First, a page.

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Hear Conical Brass Instruments

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Hello you all!

Brass instruments (labrophones) use to have a cylindrical portion before the flare. The longer cylinder and short flare give trumpets and trombones a brilliant sound, the cornet is intermediate, and the flugelhorn and lower saxhorns have a short cylinder and a long flare for deep mellow sound.

A air column conical right from the beginning gives also the natural harmonics in tune. But these instruments are rare.

The Alphorn is endemic to the Alps, more present in Switzerland, and is normally made of wood. The straight 3-4m are an eyecatcher, but a French horn is as long. It's a natural instrument played on modes 2 to 12 and more. Groups of instruments in varied tunes can complete the notes. Sound:
Solo XrO6XVX4C8s at 0:07 and 0:45 - Group 5vxyjLRb0TA - Concerto fXRLjVJQisw starts at 0:44

Valves to achieve intermediate notes are normally brought on the cylindrical portion normally absent from the Alphorn. Adaptations exist right behind the Alphorn's mouthpiece, but I suppose the intonation suffers. The other solution is to have sideholes on the tube, a true rarity at labrophones.

The cornett (the one with two t), cornetto or zink is a medieval instrument (or family with varied pitches) played up to the baroque era
0U3jGWLFmsQ Lo son ferito, starts at 0:12
g-7FxTPsR2s improvisation on "Io son ferito ahi lasso"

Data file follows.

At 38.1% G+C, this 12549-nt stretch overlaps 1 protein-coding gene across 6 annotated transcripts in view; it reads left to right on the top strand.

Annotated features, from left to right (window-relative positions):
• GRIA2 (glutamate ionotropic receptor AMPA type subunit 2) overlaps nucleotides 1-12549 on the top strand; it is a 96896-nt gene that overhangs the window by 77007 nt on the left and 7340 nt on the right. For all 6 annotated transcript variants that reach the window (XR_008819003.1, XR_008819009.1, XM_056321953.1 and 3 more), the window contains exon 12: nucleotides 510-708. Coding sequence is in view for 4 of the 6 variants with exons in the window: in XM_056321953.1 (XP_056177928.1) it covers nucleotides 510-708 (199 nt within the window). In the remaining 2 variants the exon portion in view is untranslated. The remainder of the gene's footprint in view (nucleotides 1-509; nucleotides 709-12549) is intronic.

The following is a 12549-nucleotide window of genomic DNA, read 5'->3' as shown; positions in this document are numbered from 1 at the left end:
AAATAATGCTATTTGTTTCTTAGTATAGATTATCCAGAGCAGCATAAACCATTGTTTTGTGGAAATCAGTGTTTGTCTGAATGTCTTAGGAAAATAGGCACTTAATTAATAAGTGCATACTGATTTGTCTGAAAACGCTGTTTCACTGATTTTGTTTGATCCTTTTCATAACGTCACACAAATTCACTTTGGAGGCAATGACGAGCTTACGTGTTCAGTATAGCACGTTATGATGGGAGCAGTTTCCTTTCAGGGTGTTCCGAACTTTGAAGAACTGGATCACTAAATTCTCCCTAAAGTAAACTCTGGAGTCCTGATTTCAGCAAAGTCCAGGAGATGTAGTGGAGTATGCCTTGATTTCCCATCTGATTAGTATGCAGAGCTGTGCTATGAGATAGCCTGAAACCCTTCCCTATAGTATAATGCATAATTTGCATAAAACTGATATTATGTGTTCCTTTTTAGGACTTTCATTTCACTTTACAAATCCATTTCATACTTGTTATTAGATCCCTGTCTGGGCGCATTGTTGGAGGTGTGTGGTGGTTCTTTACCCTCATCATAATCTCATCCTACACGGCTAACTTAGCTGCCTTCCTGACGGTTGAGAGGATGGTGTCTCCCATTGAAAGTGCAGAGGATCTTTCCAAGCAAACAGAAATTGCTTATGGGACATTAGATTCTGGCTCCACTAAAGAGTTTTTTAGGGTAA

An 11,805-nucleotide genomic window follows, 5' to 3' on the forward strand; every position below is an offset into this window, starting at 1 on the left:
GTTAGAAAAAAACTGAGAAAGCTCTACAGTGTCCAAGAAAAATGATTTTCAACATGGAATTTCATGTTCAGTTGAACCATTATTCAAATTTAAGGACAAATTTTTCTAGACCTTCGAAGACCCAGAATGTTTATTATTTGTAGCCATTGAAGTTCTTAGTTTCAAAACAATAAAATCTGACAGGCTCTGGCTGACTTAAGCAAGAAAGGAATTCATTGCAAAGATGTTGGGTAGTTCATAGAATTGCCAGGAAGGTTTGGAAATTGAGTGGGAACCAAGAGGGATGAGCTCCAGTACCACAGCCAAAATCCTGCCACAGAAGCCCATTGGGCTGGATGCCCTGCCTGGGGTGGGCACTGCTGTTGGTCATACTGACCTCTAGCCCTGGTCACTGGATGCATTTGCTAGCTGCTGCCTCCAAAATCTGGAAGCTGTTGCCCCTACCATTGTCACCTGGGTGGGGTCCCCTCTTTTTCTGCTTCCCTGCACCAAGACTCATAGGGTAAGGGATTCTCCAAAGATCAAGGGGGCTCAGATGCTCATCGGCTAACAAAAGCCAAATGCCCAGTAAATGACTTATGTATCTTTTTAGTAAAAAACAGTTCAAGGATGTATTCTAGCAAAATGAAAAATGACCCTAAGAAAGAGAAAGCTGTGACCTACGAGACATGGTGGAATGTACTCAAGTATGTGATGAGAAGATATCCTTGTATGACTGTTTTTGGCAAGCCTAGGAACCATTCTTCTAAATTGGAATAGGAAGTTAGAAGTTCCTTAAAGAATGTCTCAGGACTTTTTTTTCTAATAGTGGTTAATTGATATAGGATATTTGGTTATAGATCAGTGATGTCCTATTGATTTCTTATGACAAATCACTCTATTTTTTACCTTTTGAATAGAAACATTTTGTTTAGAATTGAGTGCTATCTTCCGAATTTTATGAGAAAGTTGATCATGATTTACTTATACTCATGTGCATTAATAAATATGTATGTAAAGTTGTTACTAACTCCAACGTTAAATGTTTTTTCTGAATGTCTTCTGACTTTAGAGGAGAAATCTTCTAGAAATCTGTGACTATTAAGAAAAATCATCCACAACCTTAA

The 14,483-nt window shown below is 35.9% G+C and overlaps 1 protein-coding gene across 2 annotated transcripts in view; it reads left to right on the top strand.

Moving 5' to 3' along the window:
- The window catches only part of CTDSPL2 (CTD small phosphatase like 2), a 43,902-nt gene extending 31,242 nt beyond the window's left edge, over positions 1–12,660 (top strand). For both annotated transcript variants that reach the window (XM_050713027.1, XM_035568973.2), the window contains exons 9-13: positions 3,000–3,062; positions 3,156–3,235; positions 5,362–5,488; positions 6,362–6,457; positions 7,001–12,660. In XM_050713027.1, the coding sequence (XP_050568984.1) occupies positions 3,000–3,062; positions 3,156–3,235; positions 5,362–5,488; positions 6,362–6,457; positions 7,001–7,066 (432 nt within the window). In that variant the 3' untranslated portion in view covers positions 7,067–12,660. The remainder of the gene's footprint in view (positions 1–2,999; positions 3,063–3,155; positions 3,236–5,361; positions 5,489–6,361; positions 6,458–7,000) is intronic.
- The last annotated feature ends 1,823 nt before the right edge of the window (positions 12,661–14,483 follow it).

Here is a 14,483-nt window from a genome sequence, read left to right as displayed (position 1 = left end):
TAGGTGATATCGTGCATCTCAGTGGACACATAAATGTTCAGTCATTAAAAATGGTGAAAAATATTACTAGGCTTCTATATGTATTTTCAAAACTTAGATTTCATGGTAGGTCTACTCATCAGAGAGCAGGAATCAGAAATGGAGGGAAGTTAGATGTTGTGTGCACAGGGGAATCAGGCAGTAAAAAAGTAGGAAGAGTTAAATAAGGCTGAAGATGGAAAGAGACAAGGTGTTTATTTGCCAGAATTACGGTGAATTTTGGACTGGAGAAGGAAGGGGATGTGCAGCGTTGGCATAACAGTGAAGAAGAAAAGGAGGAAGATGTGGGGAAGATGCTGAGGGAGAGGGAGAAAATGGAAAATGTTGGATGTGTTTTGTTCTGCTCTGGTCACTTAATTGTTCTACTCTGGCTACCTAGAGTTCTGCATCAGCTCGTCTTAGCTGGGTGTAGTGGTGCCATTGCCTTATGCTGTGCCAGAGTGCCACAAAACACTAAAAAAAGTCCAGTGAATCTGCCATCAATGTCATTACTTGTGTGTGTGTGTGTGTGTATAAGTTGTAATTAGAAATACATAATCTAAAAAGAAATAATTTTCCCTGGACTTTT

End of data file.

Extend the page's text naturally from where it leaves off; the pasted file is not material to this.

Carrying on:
fNfLpwVaAvw Fontana's sonate N°4, more exist
The playing technique is lost, there are no professors, instruments in museums can't be played generally, their manufacturing method is lost. If it sounds imperfectly now, blame the centuries only. Among the records I heard, William Dongois (links) has a nice sound and plays more in tune, after both playing and manufacturing efforts.

The serpent (snake in French) was the bass, played before the romantic era. The bare tone holes are narrow and they muffle the sound
n-Sbq-XL_VU - t9mB72TC8Kw - kieyL2fynds

The variant with cups and keys was called ophicleide for keyed snake, it disappeared during the romantic era
odQ_Uzmnrns - GG5pbPcXnC0 - hGBmqthNjOs

Despite Berlioz recommended in his Traité d'instrumentation to remove the serpent and the ophicleide from orchestras, he used them in his Symphonie fantastique

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Brilliant. Especially love the serpent, never heard of this before now. 👍🏻

Edited by Curious layman

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Thank you!

The alphorn is less rare, but without Internet I wouldn't have heard the others. You see the instruments in the museums. But the musicians... There must be few dozens on Earth for each.

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An other musician playing the cornetto nicely, there:
gtmusicalinstruments.com search "project Suzanne", from 2:30 to 6:10 approximately
that's a damn nice instrument, and different from what we have now. Whether it can be modernized in a clever way: make it easier, improve the tune, but keep the sound?

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